NORTH EAST – The wind still gusts, at times, along the ridge line south of Interstate 90 in North East Township. But no one will harness it to generate electricity any time soon.
A developer planning to build the region’s first commercial wind farm in the township has terminated all of its property leases for the project and will build no giant turbines there.
“We continue to feel that Erie County is a great place for the kind of clean energy investment that we make, and we’re very appreciative of the support we’ve gotten from landowners and the township, but we’ve suspended most activities there for the time being,” Craig Adair, development manager for Texas-based Pioneer Green Energy, said Monday.
The company will continue to monitor wind in the region and one day may reconsider building a local wind farm, Adair said. “Any number of things could change and cause us to take another look,” he said.
North East residents who strongly opposed the proposed wind farm applaud the news that Pioneer Green Energy has suspended construction plans.
“We are certainly pleased,” said Paul Crowe, a founder of Neighbors for a Responsible North East, a group opposing the wind farm. “I think more people are starting to realize that wind energy is not the answer it was believed to be. It’s a very expensive way of generating electricity, it’s intermittent, and it has all kind of bad side effects for people who live around the giant turbines.”
Neighbors for a Responsible North East cite potential turbine noise, shadow “flicker,” construction noise, reduced property values and “insufficient” setbacks between the proposed turbines and neighboring homes as concerns.
Environmentalists who rallied in December to support the proposed wind farm express disappointment that it won’t be built.
“I think it’s disappointing but that it may be a natural consequence of dysfunctional federal policy concerning tax credits for energy,” said Stephen Porter, co-chairman of the Northwest Pennsylvania Green Economy Task Force. “We have permanent tax breaks for the fossil fuels industry and only temporary tax breaks for renewable energy that become caught up in the political maneuverings of the day.”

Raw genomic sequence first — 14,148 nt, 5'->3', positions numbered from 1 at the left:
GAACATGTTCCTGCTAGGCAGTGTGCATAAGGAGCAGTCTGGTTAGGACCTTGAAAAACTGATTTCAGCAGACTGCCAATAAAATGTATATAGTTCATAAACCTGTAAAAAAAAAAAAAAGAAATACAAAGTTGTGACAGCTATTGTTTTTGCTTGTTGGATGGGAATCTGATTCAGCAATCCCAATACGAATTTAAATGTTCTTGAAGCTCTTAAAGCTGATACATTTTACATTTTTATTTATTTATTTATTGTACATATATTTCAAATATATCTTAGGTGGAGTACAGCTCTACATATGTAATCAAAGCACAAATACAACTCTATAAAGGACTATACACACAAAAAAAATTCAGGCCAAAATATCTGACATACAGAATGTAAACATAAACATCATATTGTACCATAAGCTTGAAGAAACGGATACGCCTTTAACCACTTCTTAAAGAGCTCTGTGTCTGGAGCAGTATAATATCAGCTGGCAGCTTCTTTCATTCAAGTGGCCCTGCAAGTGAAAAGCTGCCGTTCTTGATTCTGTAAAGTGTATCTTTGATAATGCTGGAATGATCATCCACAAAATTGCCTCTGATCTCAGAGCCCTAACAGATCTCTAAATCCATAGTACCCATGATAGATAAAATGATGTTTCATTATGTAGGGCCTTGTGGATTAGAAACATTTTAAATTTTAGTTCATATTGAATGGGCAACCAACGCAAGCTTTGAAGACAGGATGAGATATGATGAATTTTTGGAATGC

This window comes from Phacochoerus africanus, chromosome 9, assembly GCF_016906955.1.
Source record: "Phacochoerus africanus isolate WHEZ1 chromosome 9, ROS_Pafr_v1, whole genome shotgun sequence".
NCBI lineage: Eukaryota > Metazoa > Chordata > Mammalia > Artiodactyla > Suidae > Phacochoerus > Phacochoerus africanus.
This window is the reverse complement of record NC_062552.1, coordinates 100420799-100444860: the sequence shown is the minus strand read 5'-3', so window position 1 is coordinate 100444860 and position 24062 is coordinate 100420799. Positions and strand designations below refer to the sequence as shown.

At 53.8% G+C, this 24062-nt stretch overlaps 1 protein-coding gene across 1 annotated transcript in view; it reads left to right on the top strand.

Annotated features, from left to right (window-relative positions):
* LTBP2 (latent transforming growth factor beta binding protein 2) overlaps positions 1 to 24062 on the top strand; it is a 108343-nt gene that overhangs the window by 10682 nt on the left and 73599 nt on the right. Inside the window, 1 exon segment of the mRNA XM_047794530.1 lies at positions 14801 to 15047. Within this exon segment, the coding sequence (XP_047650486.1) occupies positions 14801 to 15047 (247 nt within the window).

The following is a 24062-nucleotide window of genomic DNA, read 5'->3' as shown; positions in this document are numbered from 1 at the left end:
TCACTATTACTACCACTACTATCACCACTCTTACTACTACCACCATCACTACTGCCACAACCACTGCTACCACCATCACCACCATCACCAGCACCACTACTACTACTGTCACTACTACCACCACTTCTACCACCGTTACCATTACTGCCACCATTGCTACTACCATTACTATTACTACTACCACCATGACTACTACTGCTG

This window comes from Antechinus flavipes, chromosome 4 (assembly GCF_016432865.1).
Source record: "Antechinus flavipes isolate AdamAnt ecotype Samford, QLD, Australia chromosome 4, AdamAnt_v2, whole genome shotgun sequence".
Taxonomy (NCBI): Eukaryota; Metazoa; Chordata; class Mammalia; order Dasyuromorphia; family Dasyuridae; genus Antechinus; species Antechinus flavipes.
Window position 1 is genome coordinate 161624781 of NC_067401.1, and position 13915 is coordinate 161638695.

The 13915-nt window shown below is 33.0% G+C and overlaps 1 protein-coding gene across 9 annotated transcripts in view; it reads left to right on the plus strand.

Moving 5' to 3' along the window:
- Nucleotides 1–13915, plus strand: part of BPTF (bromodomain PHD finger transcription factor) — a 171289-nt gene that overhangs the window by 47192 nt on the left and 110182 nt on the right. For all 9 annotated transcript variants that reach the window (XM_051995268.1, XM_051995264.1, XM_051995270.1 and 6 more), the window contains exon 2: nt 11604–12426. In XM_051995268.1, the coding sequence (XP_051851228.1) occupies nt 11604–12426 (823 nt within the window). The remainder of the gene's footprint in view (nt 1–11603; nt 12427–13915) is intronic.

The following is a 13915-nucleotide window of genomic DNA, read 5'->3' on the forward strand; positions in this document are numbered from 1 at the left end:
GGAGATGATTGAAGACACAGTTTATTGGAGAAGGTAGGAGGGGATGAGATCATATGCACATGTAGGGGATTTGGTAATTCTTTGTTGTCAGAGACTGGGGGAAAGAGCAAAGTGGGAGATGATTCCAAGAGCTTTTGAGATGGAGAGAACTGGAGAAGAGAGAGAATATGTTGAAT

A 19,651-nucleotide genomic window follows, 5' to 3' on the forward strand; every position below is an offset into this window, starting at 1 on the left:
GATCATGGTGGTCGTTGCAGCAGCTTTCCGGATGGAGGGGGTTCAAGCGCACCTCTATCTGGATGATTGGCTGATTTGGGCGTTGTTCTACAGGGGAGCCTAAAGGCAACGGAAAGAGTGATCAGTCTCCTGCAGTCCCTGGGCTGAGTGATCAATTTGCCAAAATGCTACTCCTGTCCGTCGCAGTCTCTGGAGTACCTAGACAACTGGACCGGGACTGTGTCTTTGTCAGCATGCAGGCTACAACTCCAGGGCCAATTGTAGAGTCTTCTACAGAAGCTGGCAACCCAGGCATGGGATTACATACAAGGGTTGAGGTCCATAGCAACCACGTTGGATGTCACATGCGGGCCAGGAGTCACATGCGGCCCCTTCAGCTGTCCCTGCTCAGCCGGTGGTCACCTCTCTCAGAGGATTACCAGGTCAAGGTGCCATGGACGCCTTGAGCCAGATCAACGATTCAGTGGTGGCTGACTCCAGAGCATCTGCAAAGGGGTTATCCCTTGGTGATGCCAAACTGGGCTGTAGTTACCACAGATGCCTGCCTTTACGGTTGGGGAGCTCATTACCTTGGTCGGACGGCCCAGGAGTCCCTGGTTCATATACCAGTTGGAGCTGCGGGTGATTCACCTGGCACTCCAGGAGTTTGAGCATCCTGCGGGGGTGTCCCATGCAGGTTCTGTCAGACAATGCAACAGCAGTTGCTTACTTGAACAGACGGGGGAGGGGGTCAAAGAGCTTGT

The federal tax credit offered per kilowatt hour of electricity generated from wind and other renewable energy sources expired on Dec. 31. Congress so far has shown little inclination to extend it.
That’s one of “a number of factors” in Pioneer’s decision to suspend its North East project, Adair said.
“A lot of things figure into a project like this,” he said, “from power prices to power demand to conditions of the grid, cost to connect to the grid and environmental considerations. I can’t be more specific than that, but the (federal production tax credit) is part of it.”
The proposed wind farm suffered another recent blow when the Federal Aviation Administration determined in October that turbines would interfere with air surveillance radar used by air traffic controllers at Erie International Airport. The turbines would cause inaccurate readings for about 61 aircraft monitored daily by the radar, located south of Interstate 90 in McKean Township, an FAA specialist said.
Pioneer Green Energy originally planned to build as many as 67 450-foot wind turbines in North East. The company repeatedly downsized the project, most recently to fewer than a dozen turbines.
Adair could not say how many acres Pioneer Green Energy had leased for the wind farm.
Farmer Tim Burch, who leased land for the project and strongly supported its construction, said in late 2012 that the company had leased more than 6,000 acres.
Many of the leases were since terminated as the project was scaled back, Adair said.
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